The Superbowl is nearly as famous for its commercial breaks as for the game itself. In fact, the commercials are more memorable than the game for many viewers – a study by ad agency Venables, Bell & Partners showed that 66% of viewers remember their favorite advertiser from the 2009 Superbowl and only 39% recall which team won. However, this exposure comes at a hefty price, rates for Superbowl commercials run far above any other TV event because the game draws around 95 million viewers in the US alone. 30-second spots run close to $3m and the game typically includes 50 to 60 spots. PepsiCo has advertised its cola during every Superbowl for over 20 years but it has become more and more difficult (and expensive) to stand out from the field.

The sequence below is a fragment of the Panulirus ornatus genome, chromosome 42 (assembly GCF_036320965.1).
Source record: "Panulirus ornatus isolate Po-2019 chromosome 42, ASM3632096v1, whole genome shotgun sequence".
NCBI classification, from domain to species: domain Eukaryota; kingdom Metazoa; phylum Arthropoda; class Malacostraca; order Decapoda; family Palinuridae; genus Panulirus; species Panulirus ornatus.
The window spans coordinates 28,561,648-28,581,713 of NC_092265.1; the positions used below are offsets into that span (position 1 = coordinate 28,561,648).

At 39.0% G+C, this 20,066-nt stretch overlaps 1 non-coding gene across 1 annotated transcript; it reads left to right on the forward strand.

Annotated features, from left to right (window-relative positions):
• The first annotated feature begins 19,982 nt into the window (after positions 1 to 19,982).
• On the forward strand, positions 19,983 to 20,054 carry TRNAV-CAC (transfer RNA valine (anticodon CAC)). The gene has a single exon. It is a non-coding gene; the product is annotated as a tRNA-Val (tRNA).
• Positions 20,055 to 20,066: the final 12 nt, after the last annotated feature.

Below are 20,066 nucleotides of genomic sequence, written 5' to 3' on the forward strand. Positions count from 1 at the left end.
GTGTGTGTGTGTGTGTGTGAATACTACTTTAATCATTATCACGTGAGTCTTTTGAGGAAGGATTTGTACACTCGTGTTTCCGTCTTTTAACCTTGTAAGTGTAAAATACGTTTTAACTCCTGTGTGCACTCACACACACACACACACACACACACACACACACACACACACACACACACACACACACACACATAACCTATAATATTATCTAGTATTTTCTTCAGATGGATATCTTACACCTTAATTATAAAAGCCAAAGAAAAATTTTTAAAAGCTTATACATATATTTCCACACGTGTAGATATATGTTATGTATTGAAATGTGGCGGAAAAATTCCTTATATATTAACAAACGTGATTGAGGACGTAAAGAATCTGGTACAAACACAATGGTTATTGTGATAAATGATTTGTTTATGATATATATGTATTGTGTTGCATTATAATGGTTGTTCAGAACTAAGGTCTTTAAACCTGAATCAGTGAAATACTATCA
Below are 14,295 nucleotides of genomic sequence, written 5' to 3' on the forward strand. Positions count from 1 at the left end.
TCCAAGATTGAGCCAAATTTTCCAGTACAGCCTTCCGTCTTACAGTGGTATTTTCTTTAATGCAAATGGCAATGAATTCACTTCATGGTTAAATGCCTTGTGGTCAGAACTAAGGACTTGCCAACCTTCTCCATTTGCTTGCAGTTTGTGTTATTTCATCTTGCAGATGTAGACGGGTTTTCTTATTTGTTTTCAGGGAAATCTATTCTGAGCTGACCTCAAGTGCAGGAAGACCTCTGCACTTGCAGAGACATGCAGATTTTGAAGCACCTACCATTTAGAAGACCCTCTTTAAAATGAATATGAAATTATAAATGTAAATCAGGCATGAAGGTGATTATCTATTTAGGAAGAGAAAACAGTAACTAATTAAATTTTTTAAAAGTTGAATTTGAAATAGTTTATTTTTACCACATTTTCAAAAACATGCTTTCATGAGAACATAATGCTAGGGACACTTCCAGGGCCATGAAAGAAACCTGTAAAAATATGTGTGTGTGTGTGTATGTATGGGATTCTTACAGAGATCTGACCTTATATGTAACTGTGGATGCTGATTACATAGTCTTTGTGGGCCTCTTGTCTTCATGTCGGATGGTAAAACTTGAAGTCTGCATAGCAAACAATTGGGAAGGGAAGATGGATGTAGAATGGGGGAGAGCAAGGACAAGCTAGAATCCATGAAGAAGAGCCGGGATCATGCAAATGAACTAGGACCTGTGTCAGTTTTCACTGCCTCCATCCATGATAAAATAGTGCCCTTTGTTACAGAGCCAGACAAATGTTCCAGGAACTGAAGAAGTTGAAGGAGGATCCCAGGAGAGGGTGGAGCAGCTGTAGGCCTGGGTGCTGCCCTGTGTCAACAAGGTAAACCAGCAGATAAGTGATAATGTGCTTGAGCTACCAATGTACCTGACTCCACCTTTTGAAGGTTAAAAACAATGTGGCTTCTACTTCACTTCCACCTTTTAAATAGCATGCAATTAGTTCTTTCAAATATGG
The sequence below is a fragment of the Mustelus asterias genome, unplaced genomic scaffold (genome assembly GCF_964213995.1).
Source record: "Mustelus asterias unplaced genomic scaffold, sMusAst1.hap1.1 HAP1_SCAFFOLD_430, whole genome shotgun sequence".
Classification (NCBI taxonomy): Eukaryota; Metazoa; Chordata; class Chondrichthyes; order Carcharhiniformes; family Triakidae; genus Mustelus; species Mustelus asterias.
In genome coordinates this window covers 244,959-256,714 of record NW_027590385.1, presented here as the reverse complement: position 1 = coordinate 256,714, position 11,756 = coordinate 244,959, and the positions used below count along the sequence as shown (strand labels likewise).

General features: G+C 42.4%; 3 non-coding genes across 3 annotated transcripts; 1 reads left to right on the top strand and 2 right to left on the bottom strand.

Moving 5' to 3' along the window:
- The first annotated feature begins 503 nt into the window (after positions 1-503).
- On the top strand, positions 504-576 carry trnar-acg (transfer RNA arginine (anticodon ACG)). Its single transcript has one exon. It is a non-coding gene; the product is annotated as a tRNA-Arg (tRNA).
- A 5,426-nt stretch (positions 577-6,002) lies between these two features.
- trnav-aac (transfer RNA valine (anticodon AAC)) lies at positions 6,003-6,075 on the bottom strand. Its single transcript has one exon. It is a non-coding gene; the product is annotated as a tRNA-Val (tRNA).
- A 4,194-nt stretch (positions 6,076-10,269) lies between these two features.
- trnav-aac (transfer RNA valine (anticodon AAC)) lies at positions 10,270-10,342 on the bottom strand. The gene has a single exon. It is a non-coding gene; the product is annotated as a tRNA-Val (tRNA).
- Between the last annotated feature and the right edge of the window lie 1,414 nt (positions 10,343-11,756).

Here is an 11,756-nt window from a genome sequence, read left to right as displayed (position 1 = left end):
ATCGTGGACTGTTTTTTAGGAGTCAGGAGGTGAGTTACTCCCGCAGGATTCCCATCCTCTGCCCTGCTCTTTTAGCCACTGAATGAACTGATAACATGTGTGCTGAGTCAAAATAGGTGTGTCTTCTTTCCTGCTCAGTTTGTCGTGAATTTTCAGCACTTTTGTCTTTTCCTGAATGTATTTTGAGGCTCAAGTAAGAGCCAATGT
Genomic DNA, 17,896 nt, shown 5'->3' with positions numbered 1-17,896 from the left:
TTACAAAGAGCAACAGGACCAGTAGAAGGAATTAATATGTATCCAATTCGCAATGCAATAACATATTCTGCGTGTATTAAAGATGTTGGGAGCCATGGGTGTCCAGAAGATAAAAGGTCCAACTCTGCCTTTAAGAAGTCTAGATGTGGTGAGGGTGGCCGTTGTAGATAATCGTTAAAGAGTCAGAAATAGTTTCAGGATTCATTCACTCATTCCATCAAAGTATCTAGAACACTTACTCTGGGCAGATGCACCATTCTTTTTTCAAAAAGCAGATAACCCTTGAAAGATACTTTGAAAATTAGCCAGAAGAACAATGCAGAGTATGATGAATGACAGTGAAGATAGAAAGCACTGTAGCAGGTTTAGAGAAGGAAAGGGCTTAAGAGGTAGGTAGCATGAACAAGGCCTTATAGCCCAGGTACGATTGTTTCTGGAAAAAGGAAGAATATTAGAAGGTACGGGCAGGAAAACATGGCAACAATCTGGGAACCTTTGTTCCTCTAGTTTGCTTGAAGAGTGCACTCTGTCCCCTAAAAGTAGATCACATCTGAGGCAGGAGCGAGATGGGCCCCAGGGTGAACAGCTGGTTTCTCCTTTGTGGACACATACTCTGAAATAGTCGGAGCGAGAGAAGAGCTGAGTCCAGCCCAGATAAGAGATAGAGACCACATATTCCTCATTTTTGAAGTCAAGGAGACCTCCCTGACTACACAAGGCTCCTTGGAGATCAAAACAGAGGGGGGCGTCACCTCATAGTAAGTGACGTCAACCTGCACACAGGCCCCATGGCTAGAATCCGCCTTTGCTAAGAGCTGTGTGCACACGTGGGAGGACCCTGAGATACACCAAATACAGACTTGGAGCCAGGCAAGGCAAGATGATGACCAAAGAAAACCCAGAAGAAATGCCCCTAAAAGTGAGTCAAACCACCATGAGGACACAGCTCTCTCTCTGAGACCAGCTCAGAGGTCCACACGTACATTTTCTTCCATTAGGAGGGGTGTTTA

Instead of running the risk of being an also-ran, PepsiCo announced in December that it wouldn’t be advertising its cola during the Superbowl this year, instead it unveiled a $20m fund in which it is looking for people, businesses, and non-profits with ideas that will have a positive impact on US communities. Anyone can submit and rate ideas and each month those rated highest receive grants of between $5k and $250k. Moving away from the norm seems to have worked, in a recent survey by Nielsen, Pepsi’s ‘Refresh Everything’ campaign accounted for more than 21% of the media coverage and online buzz around Superbowl advertising. Given that PepsiCo usually spends in the region of $30m on Superbowl advertising breaking away from the norm seems to have paid off.